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Minnesota women convicted in connection with murder released early from prison because of new change to law

minnesota-women-convicted-in-connection-with-murder-released-early-from-prison-because-of-new-change-to-law
Minnesota women convicted in connection with murder released early from prison because of new change to law

Two women who previously pleaded guilty in connection with the killing of a Minnesota man during an attempt to steal drugs were released from prison last week after their sentences were reduced under a new state that redefines aiding and abetting murder. 

Megan Cater and Briana Martinson were charged in the 2017 slaying of Corey Elder, 19, in Bloomington, Fox Minneapolis reported. The killing was motivated by an attempt to steal pills from the victim.

The pair stormed into Elder’s apartment on April 27, 2017, with two others. Cater and Martinson ransacked the home while the other two suspects violently assaulted Elder before fatally shooting him, authorities said. 

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Minnesota women released from prison

Megan Cater, left, and Briana Martinson, right, were released early from prison after being resentenced under a new Minnesota murder law.  ( Minnesota Department of Corrections)

The two women were each sentenced to 13.5 years in prison after striking plea deals to avoid life sentences. However, state lawmakers recently redefined laws on aiding and abetting murder, meaning only those who directly commit a murder or directly aided a killing can be charged with the crime. 

The new law can be applied retroactively to those already in prison. 

Cater and Martinson were resentenced on lesser aiding and abetting first-degree burglary crimes after Elder’s family provided a victim impact statement to the court. Cater received more than 5 years. She had already served more than six years. 

Martinson’s sentence was reduced to nearly five years after having served more than six years. Both women were released from prison that day. They were originally scheduled to be released in the fall of 2026.

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“We are grateful Megan Cater has been given this second chance by Minnesota legislators to reenter society,” said Cater’s attorney, JaneAnne Murray. “There are too many people serving lengthy sentences in Minnesota’s prisons that do not reflect their minor and less culpable roles in their offenses.”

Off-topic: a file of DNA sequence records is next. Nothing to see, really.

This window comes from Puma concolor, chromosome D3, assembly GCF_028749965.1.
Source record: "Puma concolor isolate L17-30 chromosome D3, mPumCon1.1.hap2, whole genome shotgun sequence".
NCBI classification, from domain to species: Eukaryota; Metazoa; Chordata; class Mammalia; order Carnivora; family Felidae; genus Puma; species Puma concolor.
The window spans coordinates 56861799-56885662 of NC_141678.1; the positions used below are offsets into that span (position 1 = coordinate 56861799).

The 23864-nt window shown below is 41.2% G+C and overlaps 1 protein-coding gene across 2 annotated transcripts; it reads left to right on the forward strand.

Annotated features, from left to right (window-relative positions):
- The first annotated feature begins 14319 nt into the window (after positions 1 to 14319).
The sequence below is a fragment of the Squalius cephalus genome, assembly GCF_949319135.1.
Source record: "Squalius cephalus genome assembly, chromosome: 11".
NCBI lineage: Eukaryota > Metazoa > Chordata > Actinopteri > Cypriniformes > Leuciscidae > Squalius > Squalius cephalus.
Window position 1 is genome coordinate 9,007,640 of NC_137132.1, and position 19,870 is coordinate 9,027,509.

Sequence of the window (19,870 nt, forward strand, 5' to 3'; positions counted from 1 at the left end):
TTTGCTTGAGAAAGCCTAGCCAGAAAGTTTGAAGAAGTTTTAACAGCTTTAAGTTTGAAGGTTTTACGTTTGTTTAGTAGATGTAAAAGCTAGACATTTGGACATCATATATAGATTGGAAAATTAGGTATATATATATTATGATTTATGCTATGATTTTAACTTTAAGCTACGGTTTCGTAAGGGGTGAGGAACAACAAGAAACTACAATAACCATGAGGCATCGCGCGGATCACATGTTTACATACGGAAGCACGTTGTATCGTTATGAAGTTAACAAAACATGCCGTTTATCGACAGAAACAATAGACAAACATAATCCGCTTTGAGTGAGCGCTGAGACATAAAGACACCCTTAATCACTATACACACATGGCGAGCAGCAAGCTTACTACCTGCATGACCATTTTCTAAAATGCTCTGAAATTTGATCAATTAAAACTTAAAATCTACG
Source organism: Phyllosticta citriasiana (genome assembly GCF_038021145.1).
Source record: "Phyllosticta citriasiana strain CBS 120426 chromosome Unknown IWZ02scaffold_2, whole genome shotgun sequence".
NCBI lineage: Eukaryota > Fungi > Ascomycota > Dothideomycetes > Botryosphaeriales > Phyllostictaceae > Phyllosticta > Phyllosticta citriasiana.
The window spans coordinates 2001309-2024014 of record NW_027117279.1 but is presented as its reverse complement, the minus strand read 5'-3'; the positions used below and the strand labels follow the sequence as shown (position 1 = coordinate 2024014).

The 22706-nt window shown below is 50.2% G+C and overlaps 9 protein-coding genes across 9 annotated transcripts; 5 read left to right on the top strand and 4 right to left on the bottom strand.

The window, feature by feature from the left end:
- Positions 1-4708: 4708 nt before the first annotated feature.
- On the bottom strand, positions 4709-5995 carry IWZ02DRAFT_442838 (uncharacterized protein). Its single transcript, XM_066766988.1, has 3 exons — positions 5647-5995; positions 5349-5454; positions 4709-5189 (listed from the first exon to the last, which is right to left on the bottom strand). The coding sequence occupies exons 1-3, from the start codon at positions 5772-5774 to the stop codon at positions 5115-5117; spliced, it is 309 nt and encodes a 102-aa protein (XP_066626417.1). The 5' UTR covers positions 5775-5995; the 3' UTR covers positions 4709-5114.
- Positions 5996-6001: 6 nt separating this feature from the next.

Martinson’s attorney, Bradford Colbert, said that while her client “did not play a role in the tragic death that occurred, she understands the gravity of the loss and the trauma that night caused for so many.”

Hennepin County Attorney Mary Moriarty, whose office supported the petition for resentencing, told the news outlet that the new law is an effort to ensure major participants of a murder face the most harsh consequences. 

“We’re not talking about people who are innocent of everything. We’re recognizing exactly the role that they played,” she said. “The court makes the final decision and in this case the court chose to re-sentence these women for what they actually did.”

Bobbie Elder, Corey’s mother said the family believes the criminal justice system has let their son down.

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“Although this change in law has its time and place for being warranted, this case is not one of them. Megan Cater and Brianna Martinson were the masterminds behind the events that led up to my son, Corey Elder’s, murder,” she said. “

“They were the ones that had and arranged the entire plan, including ensuring there was a gun present,” she added. “They have convinced themselves and their families as a false narrative that paints them as victims, which is the opposite of the facts.”

In total, six people were convicted in connection with Elder’s murder. 

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